Tropical plants are the best home decoration you can have, but they are a bit expensive and require much care, especially in the cold season. Originating from warm climates with a high degree of humidity, exotic plants can encounter a lot of winter problems, and if you don’t strive to provide the best conditions, it’s possible to get sick.
If you are a beginner in caring for houseplants, especially if they are tropical, here are the best advice you should follow to care for houseplants in winter.
Provide the humidity they need
Maybe you can’t figure it out, but in winter the air in the house can be very dry due to radiators or other heating sources. For exotic plants, dry air is not beneficial at all, because it’s possible to notice that the leaf tips dry out, or that the leaves begin to bloom and have a wavy look.
In this case, you need to provide extra moisture. In the absence of a humidifier, you can try the simplest trick: place a water pot next to the plant. As the water evaporates, it will be absorbed by the leaves.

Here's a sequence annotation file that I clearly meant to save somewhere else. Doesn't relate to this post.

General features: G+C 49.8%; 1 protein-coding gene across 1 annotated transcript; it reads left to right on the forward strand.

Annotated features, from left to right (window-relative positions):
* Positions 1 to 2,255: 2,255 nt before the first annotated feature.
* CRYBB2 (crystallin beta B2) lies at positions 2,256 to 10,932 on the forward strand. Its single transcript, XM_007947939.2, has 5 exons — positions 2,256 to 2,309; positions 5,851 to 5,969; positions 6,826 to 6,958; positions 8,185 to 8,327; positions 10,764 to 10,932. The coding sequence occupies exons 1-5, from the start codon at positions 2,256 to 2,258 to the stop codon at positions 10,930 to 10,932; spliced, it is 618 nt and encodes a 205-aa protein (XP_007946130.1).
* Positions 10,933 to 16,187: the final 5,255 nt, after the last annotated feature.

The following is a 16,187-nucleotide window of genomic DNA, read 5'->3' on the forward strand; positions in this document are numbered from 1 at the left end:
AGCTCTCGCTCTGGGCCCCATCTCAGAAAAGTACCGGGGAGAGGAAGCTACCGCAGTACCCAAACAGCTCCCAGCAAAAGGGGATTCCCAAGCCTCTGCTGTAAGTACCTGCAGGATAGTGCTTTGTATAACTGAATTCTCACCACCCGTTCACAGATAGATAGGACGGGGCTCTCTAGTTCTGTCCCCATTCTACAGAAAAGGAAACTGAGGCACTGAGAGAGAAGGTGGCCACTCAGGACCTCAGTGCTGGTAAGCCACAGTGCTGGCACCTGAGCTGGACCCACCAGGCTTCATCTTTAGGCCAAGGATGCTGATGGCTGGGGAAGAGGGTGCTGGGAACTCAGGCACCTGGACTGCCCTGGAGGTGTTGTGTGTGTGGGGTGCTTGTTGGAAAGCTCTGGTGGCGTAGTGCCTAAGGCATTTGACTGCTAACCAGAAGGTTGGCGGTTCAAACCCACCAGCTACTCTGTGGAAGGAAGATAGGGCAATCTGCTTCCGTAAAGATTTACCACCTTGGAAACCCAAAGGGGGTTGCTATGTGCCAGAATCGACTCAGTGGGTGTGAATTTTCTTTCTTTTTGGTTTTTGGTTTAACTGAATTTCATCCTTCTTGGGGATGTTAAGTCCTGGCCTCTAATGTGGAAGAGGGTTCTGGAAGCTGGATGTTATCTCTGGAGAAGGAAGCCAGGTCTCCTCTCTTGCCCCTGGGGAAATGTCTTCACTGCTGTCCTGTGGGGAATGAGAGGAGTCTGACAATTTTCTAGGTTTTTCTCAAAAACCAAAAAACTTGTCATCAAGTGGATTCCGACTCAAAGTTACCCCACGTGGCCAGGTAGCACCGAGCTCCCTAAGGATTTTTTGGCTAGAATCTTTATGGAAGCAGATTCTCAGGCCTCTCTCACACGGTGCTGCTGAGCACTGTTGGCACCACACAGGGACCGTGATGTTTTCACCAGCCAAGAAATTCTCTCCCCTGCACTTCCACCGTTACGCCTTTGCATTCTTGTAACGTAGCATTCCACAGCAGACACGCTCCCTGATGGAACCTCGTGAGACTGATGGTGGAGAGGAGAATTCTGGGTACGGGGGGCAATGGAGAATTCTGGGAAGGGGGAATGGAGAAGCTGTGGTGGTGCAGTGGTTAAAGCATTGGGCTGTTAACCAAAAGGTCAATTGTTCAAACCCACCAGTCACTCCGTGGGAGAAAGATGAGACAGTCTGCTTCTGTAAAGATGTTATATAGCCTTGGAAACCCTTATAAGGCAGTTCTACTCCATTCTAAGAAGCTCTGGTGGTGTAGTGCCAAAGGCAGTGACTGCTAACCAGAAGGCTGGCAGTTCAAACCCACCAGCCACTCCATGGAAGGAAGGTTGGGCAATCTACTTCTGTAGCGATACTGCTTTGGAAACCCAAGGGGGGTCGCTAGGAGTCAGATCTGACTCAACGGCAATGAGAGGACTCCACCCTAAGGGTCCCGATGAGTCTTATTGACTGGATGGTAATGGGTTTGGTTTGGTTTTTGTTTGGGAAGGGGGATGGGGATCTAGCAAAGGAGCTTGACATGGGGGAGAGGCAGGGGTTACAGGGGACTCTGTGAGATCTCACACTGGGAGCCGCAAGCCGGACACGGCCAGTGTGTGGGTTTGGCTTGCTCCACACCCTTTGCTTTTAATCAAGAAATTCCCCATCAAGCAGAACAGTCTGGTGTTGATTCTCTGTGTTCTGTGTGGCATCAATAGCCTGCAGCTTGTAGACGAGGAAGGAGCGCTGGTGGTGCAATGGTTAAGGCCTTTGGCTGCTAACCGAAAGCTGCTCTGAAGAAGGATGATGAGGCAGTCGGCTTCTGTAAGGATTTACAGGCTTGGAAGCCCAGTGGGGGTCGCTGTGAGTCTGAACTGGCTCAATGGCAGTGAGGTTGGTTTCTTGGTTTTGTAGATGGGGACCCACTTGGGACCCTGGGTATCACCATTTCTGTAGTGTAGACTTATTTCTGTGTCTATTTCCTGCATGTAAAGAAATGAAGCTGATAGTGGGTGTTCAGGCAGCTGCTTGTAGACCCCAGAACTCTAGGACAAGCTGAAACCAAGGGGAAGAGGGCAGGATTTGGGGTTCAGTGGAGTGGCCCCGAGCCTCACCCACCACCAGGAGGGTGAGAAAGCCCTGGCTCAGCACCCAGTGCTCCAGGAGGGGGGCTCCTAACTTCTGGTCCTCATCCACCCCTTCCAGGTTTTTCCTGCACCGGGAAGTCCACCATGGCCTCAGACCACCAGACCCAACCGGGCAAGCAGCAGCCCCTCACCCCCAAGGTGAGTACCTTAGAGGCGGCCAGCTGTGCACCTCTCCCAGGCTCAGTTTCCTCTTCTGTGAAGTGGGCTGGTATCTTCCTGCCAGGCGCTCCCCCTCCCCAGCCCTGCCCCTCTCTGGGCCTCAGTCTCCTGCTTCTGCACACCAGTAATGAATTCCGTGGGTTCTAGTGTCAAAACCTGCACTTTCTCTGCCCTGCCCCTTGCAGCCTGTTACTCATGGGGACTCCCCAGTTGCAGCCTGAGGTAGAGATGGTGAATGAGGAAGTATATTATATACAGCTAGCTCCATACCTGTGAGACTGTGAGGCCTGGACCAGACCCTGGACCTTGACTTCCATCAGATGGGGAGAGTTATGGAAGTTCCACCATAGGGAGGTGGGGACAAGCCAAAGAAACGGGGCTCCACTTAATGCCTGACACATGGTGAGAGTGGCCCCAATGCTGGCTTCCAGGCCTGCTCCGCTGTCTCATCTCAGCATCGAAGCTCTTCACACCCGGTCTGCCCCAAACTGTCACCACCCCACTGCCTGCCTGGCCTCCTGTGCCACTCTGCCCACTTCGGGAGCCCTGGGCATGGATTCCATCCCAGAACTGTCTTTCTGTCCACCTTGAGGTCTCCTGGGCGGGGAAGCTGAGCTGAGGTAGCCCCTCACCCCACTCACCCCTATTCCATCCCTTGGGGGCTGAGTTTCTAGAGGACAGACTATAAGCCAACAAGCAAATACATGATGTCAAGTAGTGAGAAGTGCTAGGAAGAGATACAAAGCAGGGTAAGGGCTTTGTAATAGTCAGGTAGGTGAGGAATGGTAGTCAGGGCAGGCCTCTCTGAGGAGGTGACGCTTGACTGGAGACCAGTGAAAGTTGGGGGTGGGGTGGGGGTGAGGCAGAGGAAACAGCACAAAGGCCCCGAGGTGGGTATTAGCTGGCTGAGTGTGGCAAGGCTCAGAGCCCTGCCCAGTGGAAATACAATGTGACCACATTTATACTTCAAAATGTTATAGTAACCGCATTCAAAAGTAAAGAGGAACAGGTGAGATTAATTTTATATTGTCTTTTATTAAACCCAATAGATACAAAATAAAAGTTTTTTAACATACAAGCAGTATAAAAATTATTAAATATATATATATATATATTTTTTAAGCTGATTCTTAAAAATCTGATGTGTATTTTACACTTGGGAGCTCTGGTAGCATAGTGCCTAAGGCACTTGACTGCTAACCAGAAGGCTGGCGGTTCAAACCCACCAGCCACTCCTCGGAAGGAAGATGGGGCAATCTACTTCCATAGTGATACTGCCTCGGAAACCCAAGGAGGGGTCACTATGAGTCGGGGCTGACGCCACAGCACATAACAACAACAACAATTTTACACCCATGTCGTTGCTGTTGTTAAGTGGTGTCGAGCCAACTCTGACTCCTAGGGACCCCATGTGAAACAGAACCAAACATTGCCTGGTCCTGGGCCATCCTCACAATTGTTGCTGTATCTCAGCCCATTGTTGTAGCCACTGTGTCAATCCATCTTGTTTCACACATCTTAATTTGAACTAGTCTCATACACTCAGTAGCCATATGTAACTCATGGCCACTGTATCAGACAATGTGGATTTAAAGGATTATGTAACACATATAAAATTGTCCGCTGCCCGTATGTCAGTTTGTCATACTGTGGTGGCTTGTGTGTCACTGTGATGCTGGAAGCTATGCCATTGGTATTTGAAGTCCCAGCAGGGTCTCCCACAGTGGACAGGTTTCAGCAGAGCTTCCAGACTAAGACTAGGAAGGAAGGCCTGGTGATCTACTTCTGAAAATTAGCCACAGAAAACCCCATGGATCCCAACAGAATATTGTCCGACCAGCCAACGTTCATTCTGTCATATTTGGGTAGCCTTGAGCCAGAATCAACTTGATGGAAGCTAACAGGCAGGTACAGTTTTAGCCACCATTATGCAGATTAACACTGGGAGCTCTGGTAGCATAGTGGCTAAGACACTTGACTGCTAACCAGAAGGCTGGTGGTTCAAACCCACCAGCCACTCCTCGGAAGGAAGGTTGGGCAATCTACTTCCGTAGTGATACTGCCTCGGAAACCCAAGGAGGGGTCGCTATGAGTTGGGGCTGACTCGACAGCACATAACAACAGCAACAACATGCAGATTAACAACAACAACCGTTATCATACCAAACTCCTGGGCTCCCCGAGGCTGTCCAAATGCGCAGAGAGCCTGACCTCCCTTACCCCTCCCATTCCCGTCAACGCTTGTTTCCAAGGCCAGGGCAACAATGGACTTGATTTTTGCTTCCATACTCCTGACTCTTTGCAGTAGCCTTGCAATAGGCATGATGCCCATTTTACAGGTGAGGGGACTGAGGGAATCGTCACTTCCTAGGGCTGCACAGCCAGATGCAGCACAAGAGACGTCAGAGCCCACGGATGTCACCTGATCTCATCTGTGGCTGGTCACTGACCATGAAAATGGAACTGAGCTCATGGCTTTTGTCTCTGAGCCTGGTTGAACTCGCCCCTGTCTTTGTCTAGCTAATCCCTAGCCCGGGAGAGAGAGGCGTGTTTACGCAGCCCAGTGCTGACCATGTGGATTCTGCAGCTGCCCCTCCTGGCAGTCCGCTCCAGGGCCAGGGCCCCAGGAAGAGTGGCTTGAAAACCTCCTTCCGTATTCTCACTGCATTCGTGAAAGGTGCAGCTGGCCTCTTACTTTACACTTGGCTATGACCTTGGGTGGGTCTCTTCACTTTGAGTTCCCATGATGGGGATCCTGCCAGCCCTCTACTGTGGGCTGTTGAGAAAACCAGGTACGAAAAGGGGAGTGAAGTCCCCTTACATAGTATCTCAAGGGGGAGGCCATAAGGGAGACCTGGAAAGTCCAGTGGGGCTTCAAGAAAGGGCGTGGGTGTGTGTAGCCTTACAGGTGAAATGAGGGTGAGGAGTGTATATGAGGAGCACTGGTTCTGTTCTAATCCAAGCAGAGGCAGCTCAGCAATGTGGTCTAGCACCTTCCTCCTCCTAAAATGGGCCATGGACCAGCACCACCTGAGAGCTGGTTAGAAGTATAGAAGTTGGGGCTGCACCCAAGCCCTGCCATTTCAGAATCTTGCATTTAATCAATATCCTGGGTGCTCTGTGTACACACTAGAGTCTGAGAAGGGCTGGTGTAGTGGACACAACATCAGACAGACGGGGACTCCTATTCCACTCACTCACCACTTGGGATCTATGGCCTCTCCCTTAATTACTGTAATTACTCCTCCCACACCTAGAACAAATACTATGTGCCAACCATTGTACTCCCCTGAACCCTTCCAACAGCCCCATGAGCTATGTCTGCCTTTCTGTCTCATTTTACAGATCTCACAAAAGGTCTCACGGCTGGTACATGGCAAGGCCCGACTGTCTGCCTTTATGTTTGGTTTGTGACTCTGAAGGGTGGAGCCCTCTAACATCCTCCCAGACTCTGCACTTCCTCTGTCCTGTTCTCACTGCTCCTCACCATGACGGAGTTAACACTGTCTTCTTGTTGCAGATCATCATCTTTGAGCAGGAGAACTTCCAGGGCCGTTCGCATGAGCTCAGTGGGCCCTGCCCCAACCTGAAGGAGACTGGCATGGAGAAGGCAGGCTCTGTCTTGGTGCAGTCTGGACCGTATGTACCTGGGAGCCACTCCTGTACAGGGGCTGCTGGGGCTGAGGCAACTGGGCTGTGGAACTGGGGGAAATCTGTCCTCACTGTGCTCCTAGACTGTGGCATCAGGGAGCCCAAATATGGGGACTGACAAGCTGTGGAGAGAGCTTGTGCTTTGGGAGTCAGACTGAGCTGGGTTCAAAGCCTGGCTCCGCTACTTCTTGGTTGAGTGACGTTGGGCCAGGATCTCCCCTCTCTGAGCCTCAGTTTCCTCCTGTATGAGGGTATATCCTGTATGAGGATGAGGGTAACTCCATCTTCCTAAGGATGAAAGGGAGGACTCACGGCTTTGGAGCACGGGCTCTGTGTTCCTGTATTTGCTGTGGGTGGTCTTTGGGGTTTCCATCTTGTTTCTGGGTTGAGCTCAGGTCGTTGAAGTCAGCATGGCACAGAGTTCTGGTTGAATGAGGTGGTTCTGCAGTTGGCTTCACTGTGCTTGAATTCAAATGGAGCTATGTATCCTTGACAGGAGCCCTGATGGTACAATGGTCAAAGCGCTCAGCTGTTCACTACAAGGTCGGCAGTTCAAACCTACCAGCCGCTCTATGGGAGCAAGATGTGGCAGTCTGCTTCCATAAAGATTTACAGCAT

Give them plenty of light
In the cold season, exotic apartment plants need more light, especially as the sun’s rays don’t heat up so hard, and hours of natural light are fewer. Therefore, it’s advisable to place the tropical plants closer to the window. If you don’t have enough space, you can use the fluorescent light lamps.
Let them hibernate
When you buy exotic apartment plants, it’s good to know which are the ideal conditions for them. For example, some tropical plants, including the orchid, are going through winter hibernation. During this time the plant won’t grow. For this reason, it only needs to be placed in a low-lit area and rare watering only when the soil is completely dry.
Other exotic plants, such as amaryllis, are blooming in the winter around Christmas, so they need more watering and more light.
Winter is the perfect time for transplanting exotic plants. As many of them enter a stagnation phase in which they no longer develop, the stress they will face in transplanting will be much lower than in the summer, when switching from one ground to another can be a strong shock for roots.
Image Credits: Cornell.edu